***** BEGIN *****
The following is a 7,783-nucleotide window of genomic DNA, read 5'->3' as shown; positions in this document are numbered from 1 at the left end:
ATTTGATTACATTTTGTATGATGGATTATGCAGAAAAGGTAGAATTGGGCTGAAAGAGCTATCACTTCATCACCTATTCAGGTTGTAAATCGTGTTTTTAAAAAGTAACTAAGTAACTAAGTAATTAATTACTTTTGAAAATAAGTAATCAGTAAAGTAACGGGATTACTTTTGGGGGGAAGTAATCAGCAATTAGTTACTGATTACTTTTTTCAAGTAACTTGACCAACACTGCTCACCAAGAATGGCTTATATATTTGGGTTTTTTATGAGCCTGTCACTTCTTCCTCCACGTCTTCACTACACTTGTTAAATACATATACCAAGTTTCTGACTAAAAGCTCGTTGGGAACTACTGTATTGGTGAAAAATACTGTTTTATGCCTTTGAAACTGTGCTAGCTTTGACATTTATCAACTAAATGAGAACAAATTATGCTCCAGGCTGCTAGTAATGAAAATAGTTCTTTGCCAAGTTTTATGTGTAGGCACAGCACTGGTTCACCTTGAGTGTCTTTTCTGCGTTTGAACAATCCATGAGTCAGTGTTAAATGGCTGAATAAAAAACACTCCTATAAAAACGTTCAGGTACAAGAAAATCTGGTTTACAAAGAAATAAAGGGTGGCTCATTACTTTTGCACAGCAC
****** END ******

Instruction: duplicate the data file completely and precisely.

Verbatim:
The following is a 7,783-nucleotide window of genomic DNA, read 5'->3' as shown; positions in this document are numbered from 1 at the left end:
ATTTGATTACATTTTGTATGATGGATTATGCAGAAAAGGTAGAATTGGGCTGAAAGAGCTATCACTTCATCACCTATTCAGGTTGTAAATCGTGTTTTTAAAAAGTAACTAAGTAACTAAGTAATTAATTACTTTTGAAAATAAGTAATCAGTAAAGTAACGGGATTACTTTTGGGGGGAAGTAATCAGCAATTAGTTACTGATTACTTTTTTCAAGTAACTTGACCAACACTGCTCACCAAGAATGGCTTATATATTTGGGTTTTTTATGAGCCTGTCACTTCTTCCTCCACGTCTTCACTACACTTGTTAAATACATATACCAAGTTTCTGACTAAAAGCTCGTTGGGAACTACTGTATTGGTGAAAAATACTGTTTTATGCCTTTGAAACTGTGCTAGCTTTGACATTTATCAACTAAATGAGAACAAATTATGCTCCAGGCTGCTAGTAATGAAAATAGTTCTTTGCCAAGTTTTATGTGTAGGCACAGCACTGGTTCACCTTGAGTGTCTTTTCTGCGTTTGAACAATCCATGAGTCAGTGTTAAATGGCTGAATAAAAAACACTCCTATAAAAACGTTCAGGTACAAGAAAATCTGGTTTACAAAGAAATAAAGGGTGGCTCATTACTTTTGCACAGCAC